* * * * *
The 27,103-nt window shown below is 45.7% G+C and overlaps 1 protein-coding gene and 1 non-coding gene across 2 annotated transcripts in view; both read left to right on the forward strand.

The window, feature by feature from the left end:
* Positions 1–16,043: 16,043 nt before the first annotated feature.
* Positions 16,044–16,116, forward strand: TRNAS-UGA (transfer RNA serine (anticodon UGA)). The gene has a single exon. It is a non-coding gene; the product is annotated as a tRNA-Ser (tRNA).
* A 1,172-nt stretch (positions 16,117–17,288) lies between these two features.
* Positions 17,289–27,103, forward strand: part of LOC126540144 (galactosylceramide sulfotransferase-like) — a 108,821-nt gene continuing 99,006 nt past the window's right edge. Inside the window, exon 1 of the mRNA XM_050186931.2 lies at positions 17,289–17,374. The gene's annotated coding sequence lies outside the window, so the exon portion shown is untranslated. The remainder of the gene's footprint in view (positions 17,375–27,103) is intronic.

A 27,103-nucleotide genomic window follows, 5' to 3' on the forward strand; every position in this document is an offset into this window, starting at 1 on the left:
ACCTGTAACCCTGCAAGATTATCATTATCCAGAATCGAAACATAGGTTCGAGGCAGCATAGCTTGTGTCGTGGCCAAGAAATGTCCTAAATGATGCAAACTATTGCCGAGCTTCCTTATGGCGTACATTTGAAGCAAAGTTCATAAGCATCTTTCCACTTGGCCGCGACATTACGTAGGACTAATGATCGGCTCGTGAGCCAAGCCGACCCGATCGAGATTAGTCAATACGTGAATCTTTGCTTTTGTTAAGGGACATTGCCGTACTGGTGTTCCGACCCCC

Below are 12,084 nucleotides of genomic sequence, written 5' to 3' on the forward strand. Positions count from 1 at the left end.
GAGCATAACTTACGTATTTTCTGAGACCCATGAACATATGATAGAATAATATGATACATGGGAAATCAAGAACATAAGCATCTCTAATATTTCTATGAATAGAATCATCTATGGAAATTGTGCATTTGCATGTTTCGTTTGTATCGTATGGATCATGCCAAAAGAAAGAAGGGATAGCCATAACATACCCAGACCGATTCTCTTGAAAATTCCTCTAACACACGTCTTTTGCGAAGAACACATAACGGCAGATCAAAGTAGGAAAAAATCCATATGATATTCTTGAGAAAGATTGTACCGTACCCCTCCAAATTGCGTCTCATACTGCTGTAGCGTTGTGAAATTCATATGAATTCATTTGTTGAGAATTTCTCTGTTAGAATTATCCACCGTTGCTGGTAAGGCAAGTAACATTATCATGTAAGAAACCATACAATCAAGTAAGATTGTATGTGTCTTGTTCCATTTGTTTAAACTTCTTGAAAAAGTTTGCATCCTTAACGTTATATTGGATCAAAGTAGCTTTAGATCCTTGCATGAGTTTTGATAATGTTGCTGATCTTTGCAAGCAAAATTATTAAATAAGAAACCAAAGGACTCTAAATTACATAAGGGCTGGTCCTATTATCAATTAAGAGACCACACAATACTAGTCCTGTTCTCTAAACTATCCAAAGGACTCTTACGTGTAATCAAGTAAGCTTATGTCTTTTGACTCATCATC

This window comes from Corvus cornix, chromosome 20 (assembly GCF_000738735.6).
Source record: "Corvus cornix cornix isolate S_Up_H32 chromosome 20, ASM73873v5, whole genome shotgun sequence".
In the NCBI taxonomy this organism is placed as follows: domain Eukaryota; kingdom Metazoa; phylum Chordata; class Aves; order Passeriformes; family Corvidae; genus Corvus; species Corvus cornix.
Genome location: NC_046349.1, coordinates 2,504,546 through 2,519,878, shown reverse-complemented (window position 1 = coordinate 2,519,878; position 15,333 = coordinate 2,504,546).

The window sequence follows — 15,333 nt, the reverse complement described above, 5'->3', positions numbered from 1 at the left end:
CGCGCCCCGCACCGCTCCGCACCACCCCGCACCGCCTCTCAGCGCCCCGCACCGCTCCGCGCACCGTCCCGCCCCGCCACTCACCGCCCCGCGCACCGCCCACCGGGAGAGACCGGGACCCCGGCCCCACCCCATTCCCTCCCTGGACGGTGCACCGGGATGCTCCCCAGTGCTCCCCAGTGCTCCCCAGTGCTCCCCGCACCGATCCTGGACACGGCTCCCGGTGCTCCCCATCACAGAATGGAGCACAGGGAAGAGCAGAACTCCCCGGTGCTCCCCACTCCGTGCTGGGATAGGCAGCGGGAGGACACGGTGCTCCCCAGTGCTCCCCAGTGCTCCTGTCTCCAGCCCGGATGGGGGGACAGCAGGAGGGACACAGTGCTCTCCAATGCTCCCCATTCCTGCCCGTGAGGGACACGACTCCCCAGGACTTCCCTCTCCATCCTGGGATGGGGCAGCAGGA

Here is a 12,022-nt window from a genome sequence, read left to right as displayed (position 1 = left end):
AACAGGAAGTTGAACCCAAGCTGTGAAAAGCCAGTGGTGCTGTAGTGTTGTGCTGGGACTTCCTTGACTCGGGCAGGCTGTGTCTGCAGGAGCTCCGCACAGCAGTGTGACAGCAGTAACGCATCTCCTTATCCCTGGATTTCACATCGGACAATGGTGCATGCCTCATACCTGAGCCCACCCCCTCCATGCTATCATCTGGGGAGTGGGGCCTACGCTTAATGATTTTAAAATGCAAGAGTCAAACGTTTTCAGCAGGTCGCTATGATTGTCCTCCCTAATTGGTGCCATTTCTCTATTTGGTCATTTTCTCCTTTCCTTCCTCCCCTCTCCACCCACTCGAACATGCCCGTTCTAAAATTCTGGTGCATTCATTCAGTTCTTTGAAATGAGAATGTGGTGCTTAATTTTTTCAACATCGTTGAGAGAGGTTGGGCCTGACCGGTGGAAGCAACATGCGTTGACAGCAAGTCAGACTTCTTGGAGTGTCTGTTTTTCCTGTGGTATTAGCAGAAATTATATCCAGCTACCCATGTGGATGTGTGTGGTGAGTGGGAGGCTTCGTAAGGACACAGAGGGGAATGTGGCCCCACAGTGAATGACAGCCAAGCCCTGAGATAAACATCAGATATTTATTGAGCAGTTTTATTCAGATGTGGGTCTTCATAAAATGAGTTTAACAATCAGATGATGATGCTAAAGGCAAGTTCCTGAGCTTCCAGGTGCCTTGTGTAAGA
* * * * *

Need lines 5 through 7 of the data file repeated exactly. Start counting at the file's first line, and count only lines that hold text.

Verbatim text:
* A 1,172-nt stretch (positions 16,117–17,288) lies between these two features.
* Positions 17,289–27,103, forward strand: part of LOC126540144 (galactosylceramide sulfotransferase-like) — a 108,821-nt gene continuing 99,006 nt past the window's right edge. Inside the window, exon 1 of the mRNA XM_050186931.2 lies at positions 17,289–17,374. The gene's annotated coding sequence lies outside the window, so the exon portion shown is untranslated. The remainder of the gene's footprint in view (positions 17,375–27,103) is intronic.

A 27,103-nucleotide genomic window follows, 5' to 3' on the forward strand; every position in this document is an offset into this window, starting at 1 on the left: